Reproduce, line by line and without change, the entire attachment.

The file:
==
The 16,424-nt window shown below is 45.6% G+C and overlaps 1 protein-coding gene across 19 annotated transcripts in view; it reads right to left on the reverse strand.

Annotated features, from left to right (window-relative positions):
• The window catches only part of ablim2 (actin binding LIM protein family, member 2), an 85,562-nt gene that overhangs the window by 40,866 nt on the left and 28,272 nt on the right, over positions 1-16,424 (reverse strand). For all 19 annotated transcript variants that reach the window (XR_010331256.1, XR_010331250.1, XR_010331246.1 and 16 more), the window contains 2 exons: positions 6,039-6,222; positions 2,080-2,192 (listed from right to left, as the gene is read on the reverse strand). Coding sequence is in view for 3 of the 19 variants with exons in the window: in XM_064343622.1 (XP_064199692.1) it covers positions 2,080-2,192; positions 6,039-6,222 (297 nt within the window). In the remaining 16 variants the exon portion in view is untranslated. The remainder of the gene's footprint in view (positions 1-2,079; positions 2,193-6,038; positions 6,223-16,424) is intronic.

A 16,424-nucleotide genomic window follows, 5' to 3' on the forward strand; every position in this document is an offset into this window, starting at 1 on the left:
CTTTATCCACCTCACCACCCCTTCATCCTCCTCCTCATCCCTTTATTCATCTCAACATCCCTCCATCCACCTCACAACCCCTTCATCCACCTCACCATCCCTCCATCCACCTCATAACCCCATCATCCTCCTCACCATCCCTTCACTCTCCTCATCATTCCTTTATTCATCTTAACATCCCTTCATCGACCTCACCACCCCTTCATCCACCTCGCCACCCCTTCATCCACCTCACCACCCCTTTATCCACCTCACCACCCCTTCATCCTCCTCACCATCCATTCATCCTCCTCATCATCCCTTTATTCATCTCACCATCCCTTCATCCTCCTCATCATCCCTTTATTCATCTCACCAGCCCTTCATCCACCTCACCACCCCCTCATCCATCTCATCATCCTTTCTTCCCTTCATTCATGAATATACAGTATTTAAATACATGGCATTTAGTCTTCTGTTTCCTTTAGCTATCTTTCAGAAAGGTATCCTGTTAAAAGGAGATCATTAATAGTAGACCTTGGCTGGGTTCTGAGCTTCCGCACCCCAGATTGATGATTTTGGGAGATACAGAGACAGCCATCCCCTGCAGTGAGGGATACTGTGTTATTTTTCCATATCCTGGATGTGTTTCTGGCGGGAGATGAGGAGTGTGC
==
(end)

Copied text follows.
The 16,424-nt window shown below is 45.6% G+C and overlaps 1 protein-coding gene across 19 annotated transcripts in view; it reads right to left on the reverse strand.

Annotated features, from left to right (window-relative positions):
• The window catches only part of ablim2 (actin binding LIM protein family, member 2), an 85,562-nt gene that overhangs the window by 40,866 nt on the left and 28,272 nt on the right, over positions 1-16,424 (reverse strand). For all 19 annotated transcript variants that reach the window (XR_010331256.1, XR_010331250.1, XR_010331246.1 and 16 more), the window contains 2 exons: positions 6,039-6,222; positions 2,080-2,192 (listed from right to left, as the gene is read on the reverse strand). Coding sequence is in view for 3 of the 19 variants with exons in the window: in XM_064343622.1 (XP_064199692.1) it covers positions 2,080-2,192; positions 6,039-6,222 (297 nt within the window). In the remaining 16 variants the exon portion in view is untranslated. The remainder of the gene's footprint in view (positions 1-2,079; positions 2,193-6,038; positions 6,223-16,424) is intronic.

A 16,424-nucleotide genomic window follows, 5' to 3' on the forward strand; every position in this document is an offset into this window, starting at 1 on the left:
CTTTATCCACCTCACCACCCCTTCATCCTCCTCCTCATCCCTTTATTCATCTCAACATCCCTCCATCCACCTCACAACCCCTTCATCCACCTCACCATCCCTCCATCCACCTCATAACCCCATCATCCTCCTCACCATCCCTTCACTCTCCTCATCATTCCTTTATTCATCTTAACATCCCTTCATCGACCTCACCACCCCTTCATCCACCTCGCCACCCCTTCATCCACCTCACCACCCCTTTATCCACCTCACCACCCCTTCATCCTCCTCACCATCCATTCATCCTCCTCATCATCCCTTTATTCATCTCACCATCCCTTCATCCTCCTCATCATCCCTTTATTCATCTCACCAGCCCTTCATCCACCTCACCACCCCCTCATCCATCTCATCATCCTTTCTTCCCTTCATTCATGAATATACAGTATTTAAATACATGGCATTTAGTCTTCTGTTTCCTTTAGCTATCTTTCAGAAAGGTATCCTGTTAAAAGGAGATCATTAATAGTAGACCTTGGCTGGGTTCTGAGCTTCCGCACCCCAGATTGATGATTTTGGGAGATACAGAGACAGCCATCCCCTGCAGTGAGGGATACTGTGTTATTTTTCCATATCCTGGATGTGTTTCTGGCGGGAGATGAGGAGTGTGC